06 December 2012 (gig)
16 December 2012
Ulla! The chances of anything coming from Mars are a million to one, but on December 6 the Martians attacked Wembley Arena.
Not really of course, but merely on stage – namely in Jeff Wayne’s spectacular live show War Of The Worlds, based on the famous SciFi novel by H.G. Wells.
Ok, so Jeff Wayne’s interpretation and adaptation for the album has been going since the 1970’s, but it’s only since 2006 that a multi-media stage show was launched. We’re now almost in 2013, so obviously changes took place over the years, not only as far as the cast is concerned but also how the musical is presented live on stage. Thanks to the wonders of CGI, TWOT has evolved both creatively as well as technologically – big time!
Acclaimed actor Liam Neeson, who plays the part of ‘George Herbert, The Journalist’, appeared holographic, allowing for certain interactions between the other performers and also the audience. Marti Pellow, ex-Wet Wet Wet, sang Herbert’s thoughts.
Then there was the screen, spanning in widescreen from one end to the stage to the other. The story (true to Well’s novel, it remained set in Victorian time) unfolded before our eyes in breathtaking multi-media style, with images juxtaposed and collaged. The performers, while on stage, appeared on-screen simultaneously, their every move and gestures mirrored. Very clever, and very effective.
We got to see nasty Martians with hideous tentacles (quite H.P. Lovecraft actually), and the Martian fighting machines attacking cities, villages and countryside were terrifying. The audience was eager for the big moment to arrive when one Martian fighting machine appeared on stage, shooting laser heat rays while flames shot up at the very front of the stage. Very impressive! I’m sure that the good people from Health And Safety were kept busy throughout the production, and the god knows how many technicians too. All the while composer Jeff Wayne – flanked by orchestra and musicians on either side – held reign over the complexity of the compositions.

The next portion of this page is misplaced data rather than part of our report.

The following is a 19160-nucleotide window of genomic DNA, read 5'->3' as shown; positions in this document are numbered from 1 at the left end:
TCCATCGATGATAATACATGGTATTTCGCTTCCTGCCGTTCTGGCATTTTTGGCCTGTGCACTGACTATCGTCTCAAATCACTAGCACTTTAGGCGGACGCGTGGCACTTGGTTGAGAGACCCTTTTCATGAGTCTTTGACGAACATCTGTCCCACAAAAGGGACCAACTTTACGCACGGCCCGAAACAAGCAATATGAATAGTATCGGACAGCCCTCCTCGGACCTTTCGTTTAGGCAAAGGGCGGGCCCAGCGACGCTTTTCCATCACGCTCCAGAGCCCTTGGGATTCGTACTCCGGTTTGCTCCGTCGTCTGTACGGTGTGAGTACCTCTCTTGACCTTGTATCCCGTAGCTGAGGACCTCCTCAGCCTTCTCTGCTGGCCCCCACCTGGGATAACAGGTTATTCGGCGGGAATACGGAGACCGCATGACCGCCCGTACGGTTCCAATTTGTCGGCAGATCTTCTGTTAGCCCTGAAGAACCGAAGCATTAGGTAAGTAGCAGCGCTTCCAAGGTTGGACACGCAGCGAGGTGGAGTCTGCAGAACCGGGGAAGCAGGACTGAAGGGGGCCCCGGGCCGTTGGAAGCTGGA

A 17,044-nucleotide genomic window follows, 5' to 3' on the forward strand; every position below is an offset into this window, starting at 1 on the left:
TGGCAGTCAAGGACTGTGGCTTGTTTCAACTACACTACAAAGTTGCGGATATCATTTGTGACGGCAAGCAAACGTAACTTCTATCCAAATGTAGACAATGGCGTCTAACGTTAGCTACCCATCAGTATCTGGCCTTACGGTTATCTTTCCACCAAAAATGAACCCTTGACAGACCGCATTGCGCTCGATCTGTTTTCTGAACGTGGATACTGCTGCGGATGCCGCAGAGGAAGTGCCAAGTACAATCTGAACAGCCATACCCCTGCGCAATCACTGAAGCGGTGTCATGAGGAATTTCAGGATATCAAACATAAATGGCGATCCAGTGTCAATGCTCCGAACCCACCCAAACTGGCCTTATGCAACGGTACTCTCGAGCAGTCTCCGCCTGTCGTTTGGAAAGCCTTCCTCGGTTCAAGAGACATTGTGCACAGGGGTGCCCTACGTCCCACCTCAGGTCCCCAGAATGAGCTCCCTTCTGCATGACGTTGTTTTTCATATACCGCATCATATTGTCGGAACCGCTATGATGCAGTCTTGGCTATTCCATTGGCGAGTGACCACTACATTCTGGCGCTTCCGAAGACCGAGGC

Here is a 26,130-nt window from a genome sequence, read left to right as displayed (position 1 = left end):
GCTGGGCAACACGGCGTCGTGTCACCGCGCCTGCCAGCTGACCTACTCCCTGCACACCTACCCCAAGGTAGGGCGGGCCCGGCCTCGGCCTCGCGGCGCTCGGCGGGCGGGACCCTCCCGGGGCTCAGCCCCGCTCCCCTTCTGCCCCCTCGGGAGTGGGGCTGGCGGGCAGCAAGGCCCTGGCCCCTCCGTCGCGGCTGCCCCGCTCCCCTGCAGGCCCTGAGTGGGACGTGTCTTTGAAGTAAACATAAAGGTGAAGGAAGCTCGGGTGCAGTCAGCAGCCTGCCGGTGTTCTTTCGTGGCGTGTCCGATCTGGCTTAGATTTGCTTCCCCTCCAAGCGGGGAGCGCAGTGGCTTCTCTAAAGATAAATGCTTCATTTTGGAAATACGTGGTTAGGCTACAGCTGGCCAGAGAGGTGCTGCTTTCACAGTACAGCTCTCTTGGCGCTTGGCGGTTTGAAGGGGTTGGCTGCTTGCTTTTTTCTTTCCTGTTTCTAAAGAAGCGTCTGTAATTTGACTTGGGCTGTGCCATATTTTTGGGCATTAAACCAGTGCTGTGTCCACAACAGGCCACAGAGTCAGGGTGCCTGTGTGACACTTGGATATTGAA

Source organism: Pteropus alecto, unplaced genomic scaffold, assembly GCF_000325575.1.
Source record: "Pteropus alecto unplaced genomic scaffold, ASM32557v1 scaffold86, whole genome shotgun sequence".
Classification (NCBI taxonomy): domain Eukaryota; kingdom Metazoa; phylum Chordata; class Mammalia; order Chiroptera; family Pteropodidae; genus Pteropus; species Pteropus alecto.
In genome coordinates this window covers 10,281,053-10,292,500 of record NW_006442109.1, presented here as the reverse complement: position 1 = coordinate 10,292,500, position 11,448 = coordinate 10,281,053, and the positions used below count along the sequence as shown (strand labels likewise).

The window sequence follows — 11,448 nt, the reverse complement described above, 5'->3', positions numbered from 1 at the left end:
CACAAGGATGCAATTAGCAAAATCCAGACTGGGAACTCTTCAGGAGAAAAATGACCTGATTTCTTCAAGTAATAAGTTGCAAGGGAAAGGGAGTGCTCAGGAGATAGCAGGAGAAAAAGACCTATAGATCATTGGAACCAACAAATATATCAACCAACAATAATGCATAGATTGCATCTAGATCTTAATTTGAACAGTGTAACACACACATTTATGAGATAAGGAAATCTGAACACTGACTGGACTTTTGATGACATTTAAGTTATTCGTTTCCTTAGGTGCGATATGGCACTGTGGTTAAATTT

After the prequel, strange cylinders approaching from Mars appeared on screen, with one landing on Horsell Common and shooting its deadly heat rays after the lid fell off. Journalist Herbert woke up by the noise of the aliens building their deadly fighting machines. Enter Kaiser Chief’s Ricky Wilson as ‘The Artilleryman’, who gave an incredible performance throughout. Informing George Herbert that Martian fighting machines appear everywhere with the war cry ‘ULLA!’, Herbert – once again cleverly dramatised via hologram – made his way to London to look for his fiancée ‘Carrie’ (actress Anna-Marie Wayne) and her father, but they’ve already fled. That scene was of course the cue for one of the musical’s signature tunes, ‘Forever Autumn’ (sung by the Moody Blues’ Justin Hayward on the original recording). Marti Pellow threw a wonderfully emotional rendition, while hundreds of copper-hued autumn leaves descended upon the audience from above – an inspired touch.
Another spectacular sight was the battle between Martian fighting machines and the frigate Thunder Child, out to rescue a steamer that had Carrie (also as hologram) and her father on it. On stage appeared Will Stapleton of hard-rock outfit Jettblack. His ‘Voice Of Humanity’ added serious rock ‘n’ roll swagger to the show.
This was followed by images of the slimy Red Weed covering the whole land after its destruction by the aliens. The next highlight arrived in the shape of Jason Donovan as ‘Parson Nathaniel’, a part sung by Thin Lizzy frontman Phil Lynott in the 70s’… the contrast couldn’t be bigger! To my surprise, Donovan cut a truly dramatic and intense figure as the delirious Parson, holding a crucifix upward and the cursing the alien invaders as the Devil. Meanwhile, his wife ‘Beth’ (West End musical star Kerry Ellis), in an attempt to persuade her husband that “There must be something worth living for”, got killed by the evil Martian Handling Machine. In another jaw-dropping on-stage trickery, her spirit got lifted direction ceiling, whilst her body remained grounded.
Ricky Wilson’s ‘Artilleryman’ appeared again, and with him the New Generation bridge construction. Another iconic song, ‘Brave New World’, and Wilson climbed upon the bridge, facing the audience and belting “We’ll start all over again!”
The concluding part saw Neeson’s ‘Journalist’ marching around Dead London (via screen and hologram) and the accompanying visuals were truly haunting. The Martian’s had died due to human bacteria, but the (funny) epilogue – set in the present – saw a NASA control centre in Pasadena reduced to smoke and flames, following a green mist coming from Mars… Laughter and applause from the audience not only for the gimmick, but the whole cast and of course, the genius that is Jeff Wayne!
You can catch the show on Dec 16 and 17 at the Brighton Centre in Brighton.
There’s also a New Generation Album of The War Of The Worlds available, released by Sony. The New Generation cast of characters is comprised of:
(Originally played by Richard Burton)
The Sung Thoughts of The Journalist
(Originally played by Moody Blues Justin Hayward)
(Originally played by Thin Lizzy’s Phil Lynott)
Beth, Parson Nathaniel's Wife
(Originally played by Julie Covington)
(Originally played by David Essex)
The Voice of Humanity
(Originally played by Manfred Mann’s Earthband’s Chris Thompson)